Everything you need to know about the use of artificial intelligence to automate testing and speed up the software delivery lifecycle.
Diffblue’s tagline is AI for Code, but what exactly does that mean in the context of Diffblue cover, our product that automatically writes Java unit tests? AI for Code refers to technology that is capable of writing software, and this is what powers Diffblue Cover.
To explain the term “AI for Code”, we first need to start with AI. Artificial Intelligence (AI) is an area of computer science that is popular in the press and the technology industry, but it is often misunderstood.
AI as a discipline is about understanding and creating reasoning. The research on this runs back many years, and there are a number of different approaches to do reasoning that are described in AI work. Two of these are particularly important to AI for Code: inductive and deductive reasoning.
In order for machines to make productive and intelligent choices, they must use a variety of reasoning patterns, much like humans. And we stand to learn and gain a lot from each of these types of reasoning and their combination.
The core technique used in Diffblue Cover is reinforcement learning, which is an unsupervised machine learning approach. Supervised learning—of neural networks, for example—has received the lion’s share of attention around machine learning techniques. This is largely because convolutional neural networks and other supervised learning approaches have created solutions for previously unsolved computer science problems like highly accurate image recognition.
Supervised learning is split into two phases: the first is the training phase, where the model is generated by showing it large numbers of labelled examples. In the case of the ImageNet image recognition neural network model, it is trained on labelled images found on the Internet. The second phase is inference, where the trained model is shown a previously unseen input and it returns a prediction. In the case of ImageNet, the input is an image and the model infers a collection of probable image labels from it.
Unsupervised learning, in contrast, has no training phase. Learning takes place in real time as the algorithm searches a space of potential answers to find a probable solution to the problem at hand. Reinforcement learning in the general case uses an agent to find the maximum possible reward. The agent takes an action on the environment, observes what happens (the resulting state) and is given a reward value (a score, if you like). A positive reward indicates that the action improved the state. There’s a strategy function that evaluates the state and reward, and decides the next action. The strategy function seeks to optimize the long-term value.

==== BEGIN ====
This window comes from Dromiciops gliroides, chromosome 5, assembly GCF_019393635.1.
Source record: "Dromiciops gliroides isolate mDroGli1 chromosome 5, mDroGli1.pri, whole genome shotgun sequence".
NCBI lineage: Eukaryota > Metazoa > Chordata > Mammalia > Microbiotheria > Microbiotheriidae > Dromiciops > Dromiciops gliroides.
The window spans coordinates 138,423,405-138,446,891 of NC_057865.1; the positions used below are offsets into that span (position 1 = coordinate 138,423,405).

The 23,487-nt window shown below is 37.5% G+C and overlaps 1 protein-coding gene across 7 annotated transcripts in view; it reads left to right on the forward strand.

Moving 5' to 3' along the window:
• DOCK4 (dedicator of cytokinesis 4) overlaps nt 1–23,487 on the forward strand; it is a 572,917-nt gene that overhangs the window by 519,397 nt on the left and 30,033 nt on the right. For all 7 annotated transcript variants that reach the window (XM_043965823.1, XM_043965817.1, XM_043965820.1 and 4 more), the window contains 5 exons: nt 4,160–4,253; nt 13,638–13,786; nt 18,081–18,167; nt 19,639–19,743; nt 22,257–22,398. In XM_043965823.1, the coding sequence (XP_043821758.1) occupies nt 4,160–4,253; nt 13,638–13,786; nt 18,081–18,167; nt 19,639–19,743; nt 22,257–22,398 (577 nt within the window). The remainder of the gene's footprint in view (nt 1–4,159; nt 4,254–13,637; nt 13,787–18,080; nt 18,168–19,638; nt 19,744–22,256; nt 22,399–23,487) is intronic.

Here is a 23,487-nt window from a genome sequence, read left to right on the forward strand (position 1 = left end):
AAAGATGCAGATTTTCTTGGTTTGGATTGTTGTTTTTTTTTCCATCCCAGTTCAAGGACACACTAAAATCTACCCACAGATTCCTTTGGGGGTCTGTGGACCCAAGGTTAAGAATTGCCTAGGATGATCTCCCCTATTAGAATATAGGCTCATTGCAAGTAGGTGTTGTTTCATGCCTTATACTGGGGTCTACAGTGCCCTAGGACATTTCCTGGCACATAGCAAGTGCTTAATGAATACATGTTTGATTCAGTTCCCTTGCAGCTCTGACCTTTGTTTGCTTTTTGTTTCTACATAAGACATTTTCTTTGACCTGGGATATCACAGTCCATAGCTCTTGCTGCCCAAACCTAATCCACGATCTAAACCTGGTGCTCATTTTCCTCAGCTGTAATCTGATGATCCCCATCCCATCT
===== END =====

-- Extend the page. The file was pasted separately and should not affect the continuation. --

In Diffblue Cover, we’re searching for the best set of tests we can write that exercise a particular Java method, achieving the best line coverage while also being as human-readable as possible. We do this with reinforcement learning.
Perhaps the most famous example of reinforcement learning is Google AlphaGo, the program that was able to learn to play the game of Go well enough to beat several Go Masters. AlphaGo (and its successor AlphaGo Zero) combines reinforcement learning and neural network approaches, applying each to the areas of the problem where they are the best fit. To learn more about this, check out our webinar: ‘Using Reinforcement Learning to Write Java Unit Tests’, presented by Diffblue’s CEO Mathew Lodge.
AI is fuelling a revolution in the software development world. With demand surpassing current supply, software developers are a precious resource. AI can bring deadlines back on track, make significant changes to legacy code, and decrease time to market for new or iterated code, freeing up valuable coder time to develop new features, instead of writing tests.
Leveraging AI can help improve your return on investment, not just in the cost of technology, but also as an enhancement to your developer productivity and the agility of your development cycle.
If some of the points below describe your business, then adopting AI for Code could be your organization’s next upgrade:
Diffblue’s unique AI tool Diffblue Cover lets a machine do the unit testing tasks that human programmers would rather not do, therefore releasing those resources to improve the firm’s software product.
AI is already making its mark in the automation of test writing. Goldman Sachs and others have already used AI to write Java unit tests and rapidly increase coverage, increasing developer velocity and quality.
To see how Diffblue Cover and AI for Code work in your environment, get a free trial here.